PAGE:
I like this already.
My new therapist practices bioenergetic analysis, “a holistic form of psychotherapy that works with the physical, emotional, and mental patterns of the bodymind, to reduce emotional stress and help with the problems of living.” From what I understand, it’s the Western version of chakra alignment, focusing on three major points: pelvis, heart, head, as connected by the spine. The whole thing is based on the premise – and I’m quoting the consent form here, as above – “that there is no fundamental separation between the mind and the body; that psychological states reflect and create what is happening physically; and physical/somatic events both reflect and create mental and emotional states.” So it seems like a really good tactic for me, in my quest to get to the point where I can want and enjoy sex again.
Today, though, we just talked. She heard basically the same story that I’ve written here, but stopped me every once in a while to ask about something she had noticed in my body, or to ask me to pause and check in with my body and let her know what I was feeling, physically.
“Nothing?” was my genius response at one point.
She told me that I stiffened up when I told her that Doug’s mother, upon hearing of my miscarriage, had responded with, “Oh, well, that’s good, since you weren’t getting married anyway.” She asked what the tear was for when I explained that my sense of wanting to do everything “right” (perfectionism since childhood) comes from wanting to make my unconditionally supportive parents proud of me, because I like how it feels to have their approval. She told me she could feel waves of sadness emanating from me and washing over her when I told her that I deny Doug (and myself) sex because it feels like a pantomime; “Because, what’s the point?” I’d said.*
We concluded that my physical reactions to pregnant women and my physical reactions to Doug coming onto me are generally the same: a momentary panic attack, wherein everything stops and contracts (and in the case of the latter, physically blocks the advance), before I can reassess and deal with the situation. So she told me to try to widen my awareness, recognize how my body feels just before and just after that panic, and report back to her about it next week. She also told me that when I tighten up following one of Doug’s advances, to take a deep breath and see if that will reset my panic button, which might allow me to consider the advance and all its consequences/rewards before I’ve shut him down completely.
“That’s your homework,” she said. I do like having homework. It makes me feel so much more in control than “We’ll talk about it next week” did.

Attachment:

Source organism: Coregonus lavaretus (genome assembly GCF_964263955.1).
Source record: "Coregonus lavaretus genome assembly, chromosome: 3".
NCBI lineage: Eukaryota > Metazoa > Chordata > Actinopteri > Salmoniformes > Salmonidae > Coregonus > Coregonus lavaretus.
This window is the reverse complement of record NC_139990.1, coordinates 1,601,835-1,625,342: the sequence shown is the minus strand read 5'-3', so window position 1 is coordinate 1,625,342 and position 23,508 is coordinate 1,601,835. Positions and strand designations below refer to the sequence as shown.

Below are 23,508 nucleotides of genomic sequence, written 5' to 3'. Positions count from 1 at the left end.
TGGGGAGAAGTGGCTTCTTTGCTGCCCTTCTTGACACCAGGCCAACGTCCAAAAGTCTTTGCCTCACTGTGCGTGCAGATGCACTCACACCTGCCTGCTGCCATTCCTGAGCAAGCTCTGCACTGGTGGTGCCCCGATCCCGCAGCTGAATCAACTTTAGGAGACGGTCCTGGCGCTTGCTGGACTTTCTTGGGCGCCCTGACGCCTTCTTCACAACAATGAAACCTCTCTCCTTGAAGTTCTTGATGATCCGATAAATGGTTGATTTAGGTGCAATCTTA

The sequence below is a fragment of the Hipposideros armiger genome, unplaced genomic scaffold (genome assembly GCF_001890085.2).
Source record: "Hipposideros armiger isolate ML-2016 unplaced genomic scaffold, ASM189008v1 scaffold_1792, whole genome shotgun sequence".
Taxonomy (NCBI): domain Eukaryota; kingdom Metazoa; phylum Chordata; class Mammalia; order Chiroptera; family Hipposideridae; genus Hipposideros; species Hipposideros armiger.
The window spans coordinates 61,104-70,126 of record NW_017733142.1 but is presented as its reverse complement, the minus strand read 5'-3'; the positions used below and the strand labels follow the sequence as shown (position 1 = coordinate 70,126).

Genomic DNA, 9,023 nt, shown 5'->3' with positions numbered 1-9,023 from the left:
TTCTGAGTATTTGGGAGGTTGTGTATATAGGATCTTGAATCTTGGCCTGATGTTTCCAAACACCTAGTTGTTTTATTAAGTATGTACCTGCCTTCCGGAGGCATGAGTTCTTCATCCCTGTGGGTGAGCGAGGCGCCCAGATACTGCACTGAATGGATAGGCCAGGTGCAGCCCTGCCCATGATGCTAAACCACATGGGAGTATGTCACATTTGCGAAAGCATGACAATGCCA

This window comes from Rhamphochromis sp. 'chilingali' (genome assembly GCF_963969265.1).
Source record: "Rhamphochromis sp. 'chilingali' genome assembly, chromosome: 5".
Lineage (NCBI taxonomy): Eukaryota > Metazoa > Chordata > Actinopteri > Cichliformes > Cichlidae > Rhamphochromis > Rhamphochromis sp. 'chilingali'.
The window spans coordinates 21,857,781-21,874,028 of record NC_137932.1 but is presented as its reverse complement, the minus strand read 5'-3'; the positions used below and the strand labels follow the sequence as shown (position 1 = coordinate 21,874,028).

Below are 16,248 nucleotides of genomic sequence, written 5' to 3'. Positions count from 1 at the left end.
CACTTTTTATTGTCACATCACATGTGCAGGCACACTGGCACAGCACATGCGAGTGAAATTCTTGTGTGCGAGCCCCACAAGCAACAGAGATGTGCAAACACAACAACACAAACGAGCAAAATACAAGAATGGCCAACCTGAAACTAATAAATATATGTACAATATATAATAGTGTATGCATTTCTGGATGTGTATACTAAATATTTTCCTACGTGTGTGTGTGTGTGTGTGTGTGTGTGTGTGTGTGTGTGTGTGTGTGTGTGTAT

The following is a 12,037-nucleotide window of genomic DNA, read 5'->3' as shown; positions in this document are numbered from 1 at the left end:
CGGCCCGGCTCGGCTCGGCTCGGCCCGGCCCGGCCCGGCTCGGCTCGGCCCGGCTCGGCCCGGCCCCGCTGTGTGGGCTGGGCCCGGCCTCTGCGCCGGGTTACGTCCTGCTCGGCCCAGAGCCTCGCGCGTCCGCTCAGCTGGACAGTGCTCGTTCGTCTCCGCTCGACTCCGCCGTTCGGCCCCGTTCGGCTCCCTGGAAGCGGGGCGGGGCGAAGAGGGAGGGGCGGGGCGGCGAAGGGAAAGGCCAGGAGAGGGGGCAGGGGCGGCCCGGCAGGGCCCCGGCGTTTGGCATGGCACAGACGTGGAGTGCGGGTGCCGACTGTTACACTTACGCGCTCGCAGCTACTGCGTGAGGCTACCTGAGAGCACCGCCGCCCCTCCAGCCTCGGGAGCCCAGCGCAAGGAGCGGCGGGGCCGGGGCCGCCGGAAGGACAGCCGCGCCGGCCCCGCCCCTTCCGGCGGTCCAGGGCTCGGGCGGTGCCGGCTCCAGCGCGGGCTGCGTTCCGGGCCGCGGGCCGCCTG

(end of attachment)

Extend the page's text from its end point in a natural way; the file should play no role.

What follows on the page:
I want to state, for the record, that there was actually no tear in my eye when I told her about my parents and my perfectionism. There must have been some reaction, but my eyes remained dry for nearly the whole hour, except during the two subjects that came up at the very end.
The first of these was when I was telling her about my relationship with Doug – how we used to be so happy, and how in love we are still, the exceptions being that we argue about money (doesn’t every couple?) and that we no longer have sex more than once a week.
“I apologize to him all the time,” I confessed. “I tell him I’m a bad girlfriend, and I check in to make sure he still wants to be with me, even though this girl who never puts out is so not what he signed up for three years ago.” A tear came to my eye then, but I kept on talking over it before she could see. It’s always this fear of being a failure at something that gets me. “And I check in to make sure I still want to be with him, since in my last relationship, no sex meant it was over, and then I have to reassure myself that I don’t want to have sex with anyone else either; it’s not the relationship, it’s just me.”
“You say you feel like you need to apologize to him,” my therapist said gently, “but what you’re describing was a loss for you, too. Since you said that before everything happened, you were enjoying sex as much as he was, and now you don’t.”
The other thing that almost made me cry, she also pointedly acknowledged as another loss for me (along with baby, sex, and hopes/dreams). Because right at the end of the hour, I brought up the subject of Monica.
*I am well aware, logically, that there are several good reasons to have sex other than the conception of children: pleasure, intimacy, connection, etc. However, there are a lot of things that my rational mind knows that my heart chooses to ignore.